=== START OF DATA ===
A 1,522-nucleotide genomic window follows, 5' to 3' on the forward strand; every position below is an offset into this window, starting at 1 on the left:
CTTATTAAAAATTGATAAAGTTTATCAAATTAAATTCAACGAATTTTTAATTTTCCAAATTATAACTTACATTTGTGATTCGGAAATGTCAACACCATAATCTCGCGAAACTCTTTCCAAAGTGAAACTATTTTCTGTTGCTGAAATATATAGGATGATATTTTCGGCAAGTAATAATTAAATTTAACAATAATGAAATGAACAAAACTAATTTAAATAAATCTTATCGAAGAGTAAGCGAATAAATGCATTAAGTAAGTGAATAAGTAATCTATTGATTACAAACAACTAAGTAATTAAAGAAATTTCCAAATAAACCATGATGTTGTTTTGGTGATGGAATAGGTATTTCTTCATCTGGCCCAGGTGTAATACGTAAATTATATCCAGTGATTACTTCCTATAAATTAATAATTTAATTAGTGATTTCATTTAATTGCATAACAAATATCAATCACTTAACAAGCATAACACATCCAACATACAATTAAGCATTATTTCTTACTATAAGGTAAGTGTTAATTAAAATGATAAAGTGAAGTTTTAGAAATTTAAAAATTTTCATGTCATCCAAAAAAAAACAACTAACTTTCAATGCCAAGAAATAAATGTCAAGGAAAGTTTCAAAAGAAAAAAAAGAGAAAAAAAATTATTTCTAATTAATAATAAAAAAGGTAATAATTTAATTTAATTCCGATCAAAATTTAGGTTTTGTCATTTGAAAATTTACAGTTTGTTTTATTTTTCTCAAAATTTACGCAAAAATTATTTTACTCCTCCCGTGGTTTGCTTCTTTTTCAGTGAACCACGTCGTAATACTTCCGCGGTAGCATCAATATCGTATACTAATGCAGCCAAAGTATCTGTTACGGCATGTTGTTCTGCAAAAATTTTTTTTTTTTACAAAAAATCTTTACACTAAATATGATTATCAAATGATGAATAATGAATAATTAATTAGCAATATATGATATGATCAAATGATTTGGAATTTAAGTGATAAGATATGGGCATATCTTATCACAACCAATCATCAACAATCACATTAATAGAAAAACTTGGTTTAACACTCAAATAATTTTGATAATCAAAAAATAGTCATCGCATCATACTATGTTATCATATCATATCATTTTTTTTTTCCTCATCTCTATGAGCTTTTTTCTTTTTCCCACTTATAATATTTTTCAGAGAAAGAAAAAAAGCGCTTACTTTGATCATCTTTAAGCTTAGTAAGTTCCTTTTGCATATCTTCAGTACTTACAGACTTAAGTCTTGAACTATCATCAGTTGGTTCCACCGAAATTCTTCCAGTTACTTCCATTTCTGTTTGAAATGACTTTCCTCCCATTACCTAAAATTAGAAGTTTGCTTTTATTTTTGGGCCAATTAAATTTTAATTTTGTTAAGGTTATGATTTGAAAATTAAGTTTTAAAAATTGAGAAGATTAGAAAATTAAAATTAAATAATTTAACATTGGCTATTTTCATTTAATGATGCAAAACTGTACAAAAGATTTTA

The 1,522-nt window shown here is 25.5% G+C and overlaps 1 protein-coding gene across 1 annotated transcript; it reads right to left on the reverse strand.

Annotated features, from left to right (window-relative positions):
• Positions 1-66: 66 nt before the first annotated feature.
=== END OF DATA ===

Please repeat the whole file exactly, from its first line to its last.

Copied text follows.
A 1,522-nucleotide genomic window follows, 5' to 3' on the forward strand; every position below is an offset into this window, starting at 1 on the left:
CTTATTAAAAATTGATAAAGTTTATCAAATTAAATTCAACGAATTTTTAATTTTCCAAATTATAACTTACATTTGTGATTCGGAAATGTCAACACCATAATCTCGCGAAACTCTTTCCAAAGTGAAACTATTTTCTGTTGCTGAAATATATAGGATGATATTTTCGGCAAGTAATAATTAAATTTAACAATAATGAAATGAACAAAACTAATTTAAATAAATCTTATCGAAGAGTAAGCGAATAAATGCATTAAGTAAGTGAATAAGTAATCTATTGATTACAAACAACTAAGTAATTAAAGAAATTTCCAAATAAACCATGATGTTGTTTTGGTGATGGAATAGGTATTTCTTCATCTGGCCCAGGTGTAATACGTAAATTATATCCAGTGATTACTTCCTATAAATTAATAATTTAATTAGTGATTTCATTTAATTGCATAACAAATATCAATCACTTAACAAGCATAACACATCCAACATACAATTAAGCATTATTTCTTACTATAAGGTAAGTGTTAATTAAAATGATAAAGTGAAGTTTTAGAAATTTAAAAATTTTCATGTCATCCAAAAAAAAACAACTAACTTTCAATGCCAAGAAATAAATGTCAAGGAAAGTTTCAAAAGAAAAAAAAGAGAAAAAAAATTATTTCTAATTAATAATAAAAAAGGTAATAATTTAATTTAATTCCGATCAAAATTTAGGTTTTGTCATTTGAAAATTTACAGTTTGTTTTATTTTTCTCAAAATTTACGCAAAAATTATTTTACTCCTCCCGTGGTTTGCTTCTTTTTCAGTGAACCACGTCGTAATACTTCCGCGGTAGCATCAATATCGTATACTAATGCAGCCAAAGTATCTGTTACGGCATGTTGTTCTGCAAAAATTTTTTTTTTTTACAAAAAATCTTTACACTAAATATGATTATCAAATGATGAATAATGAATAATTAATTAGCAATATATGATATGATCAAATGATTTGGAATTTAAGTGATAAGATATGGGCATATCTTATCACAACCAATCATCAACAATCACATTAATAGAAAAACTTGGTTTAACACTCAAATAATTTTGATAATCAAAAAATAGTCATCGCATCATACTATGTTATCATATCATATCATTTTTTTTTTCCTCATCTCTATGAGCTTTTTTCTTTTTCCCACTTATAATATTTTTCAGAGAAAGAAAAAAAGCGCTTACTTTGATCATCTTTAAGCTTAGTAAGTTCCTTTTGCATATCTTCAGTACTTACAGACTTAAGTCTTGAACTATCATCAGTTGGTTCCACCGAAATTCTTCCAGTTACTTCCATTTCTGTTTGAAATGACTTTCCTCCCATTACCTAAAATTAGAAGTTTGCTTTTATTTTTGGGCCAATTAAATTTTAATTTTGTTAAGGTTATGATTTGAAAATTAAGTTTTAAAAATTGAGAAGATTAGAAAATTAAAATTAAATAATTTAACATTGGCTATTTTCATTTAATGATGCAAAACTGTACAAAAGATTTTA

The 1,522-nt window shown here is 25.5% G+C and overlaps 1 protein-coding gene across 1 annotated transcript; it reads right to left on the reverse strand.

Annotated features, from left to right (window-relative positions):
• Positions 1-66: 66 nt before the first annotated feature.